Fighting Anxiety: How to Cope with an Overwhelming Workload

Fighting Anxiety: How to Cope with an Overwhelming Workload

 

Do you feel pressured by deadlines, responsibilities, and complex projects at work?

 

Unless you’re superhuman, you probably do. Work-related stress is an all-too-common issue the vast majority of professionals across all industries cope with – not to mention entrepreneurs.

 

We’ve sort of learned to accept it as a matter of fact – we manage the daily operations and keep the stress under control, but every now and then the workload expands (somewhat dramatically) and that fine balancing act we’ve maintained masterfully for weeks, maybe even months, goes to pieces. Pair it with responsibilities and circumstances outside your work life, and you’ve got yourself feeling like a hot mess.

 

That’s when we feel anxious, overwhelmed, and desperate to grasp some resemblance of order, both internal and external.

 

If this sounds all too familiar to you, it’s important to know that you’re not alone – and that there are ways you can manage these overwhelming pressures. Here are some helpful tips for fighting work-induced anxiety and finding balance.

 

Acknowledge your co-workers as teammates

 

When faced with an overwhelming workload, many people create a barrier between themselves and their co-workers, trying desperately to deal with their anxiety all on their own.

 

But what if you didn’t push back the people who are most likely going through the same thing at that very moment and who have the clearest insight into your situation at work?

 

Perhaps your company doesn’t promote a team culture, but that doesn’t mean you can’t bond with your co-workers and foster the team spirit. When things get tough, team members help each other by providing empathy, motivation, and energy, or they may even quite literally step in for each other and help out with certain tasks.

 

So, the next time you feel anxious and overwhelmed by your workload, don’t internalize it. Tell a co-worker what you’re going through, ask for help, don’t eat lunch alone – lean on your team for some support.

 

Ask for support from friends and family

 

Your co-workers are not the only ones who should know what you’re dealing with – it’s important to create your safety net, which can’t be complete without your friends and family. Tell them what you’re going through and what’s troubling you the most about the current pressures. And don’t think you’re burdening them – after all, that’s what friends and family are for.

 

It’s better to vent right away and let them know the issues you’re dealing with than to let the anxiety build up, suffer in silence, and lash out at some point. That’s how you’ll avoid turning work stress into home stress. When loved ones are clued in to what’s going on, there will be no misunderstandings on both sides – only then can they give you the emotional support and the space you need.

 

Take care of your body

 

When tensions rise, it’s more important than ever to take care of your body. This wonderful mechanism, where all the pieces are closely intertwined to form your physical and mental wellbeing, needs to be nurtured so it can help you push through.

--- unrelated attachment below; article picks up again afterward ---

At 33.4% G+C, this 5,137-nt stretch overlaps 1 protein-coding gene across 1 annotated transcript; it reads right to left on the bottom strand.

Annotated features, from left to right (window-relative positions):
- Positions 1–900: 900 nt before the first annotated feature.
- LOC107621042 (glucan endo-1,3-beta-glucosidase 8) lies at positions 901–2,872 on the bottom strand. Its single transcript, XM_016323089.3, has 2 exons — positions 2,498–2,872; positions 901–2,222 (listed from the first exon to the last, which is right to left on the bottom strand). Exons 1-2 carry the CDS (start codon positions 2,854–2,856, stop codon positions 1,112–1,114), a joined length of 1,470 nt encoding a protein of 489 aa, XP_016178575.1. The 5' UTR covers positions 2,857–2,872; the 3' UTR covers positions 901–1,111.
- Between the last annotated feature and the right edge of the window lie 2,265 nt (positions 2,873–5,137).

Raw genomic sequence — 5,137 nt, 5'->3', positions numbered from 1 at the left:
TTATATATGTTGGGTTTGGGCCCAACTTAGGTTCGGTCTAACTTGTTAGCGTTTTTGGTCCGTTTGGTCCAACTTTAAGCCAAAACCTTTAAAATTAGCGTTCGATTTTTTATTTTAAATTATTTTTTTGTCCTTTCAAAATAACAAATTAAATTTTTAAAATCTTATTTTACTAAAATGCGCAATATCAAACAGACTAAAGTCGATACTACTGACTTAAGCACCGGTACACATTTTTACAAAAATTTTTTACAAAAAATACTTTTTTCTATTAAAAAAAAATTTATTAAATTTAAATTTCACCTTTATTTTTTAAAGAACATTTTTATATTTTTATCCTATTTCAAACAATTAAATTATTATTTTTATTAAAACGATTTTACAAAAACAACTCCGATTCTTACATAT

Any kind of exercise is great for relieving stress, so dedicate at least 15 minutes a day to an activity you like to get your blood pumping. Trust me, you’ll feel better for it, and yes, you can find 15 minutes in your busy schedule. Be sure to eat plenty of fruits and vegetables, avoid alcohol and other stimulants, and try to get enough sleep.

 

Sleep can be an especially tricky issue when you’re fighting anxiety, but if the stress is keeping you tossing and turning at night, try to avoid sleeping pills. It’s always better to find a natural solution, such as plant-based stress support supplements to promote healthy sleep because unlike sleep meds, they have no side effects. These types of products can provide you with stress-relief by managing levels of cortisol, the stress hormone, with the help of natural ingredients known as adaptogens.

 

Set boundaries and find your relaxation rituals

 

You need some serious you-time, otherwise you’ll burn out completely.

 

First things first, set clear work-life boundaries to the best of your ability. If boundaries are something you’re especially having trouble with, it’s okay – start small and you’ll get there. For example, dedicate a 100% work-free hour each night.

 

Take that time to reset both mentally and physically. A relaxing daily routine that you truly enjoy helps you maintain a sense of order and calm amidst the chaos. Maybe it’s pursuing a hobby that you love, watching your favorite show, doing a relaxing beauty routine, or taking a hot bath each night before bed – whatever works for you.

 

Prioritize tasks

 

When you think about the overwhelming workload and you have no idea how on Earth you’re supposed to get all that done on time, the panic is bound to settle in.

 

Take a deep breath and step back. Not everything is urgent.

 

Grab a pen and paper and write it all down, one by one, then assign priority rankings to each task. Think in small steps, focus on time management, and develop a day-to-day plan for tackling the monster project. You’ll feel a lot calmer when you have a battle plan and when everything is put on paper rather than swarming around your head.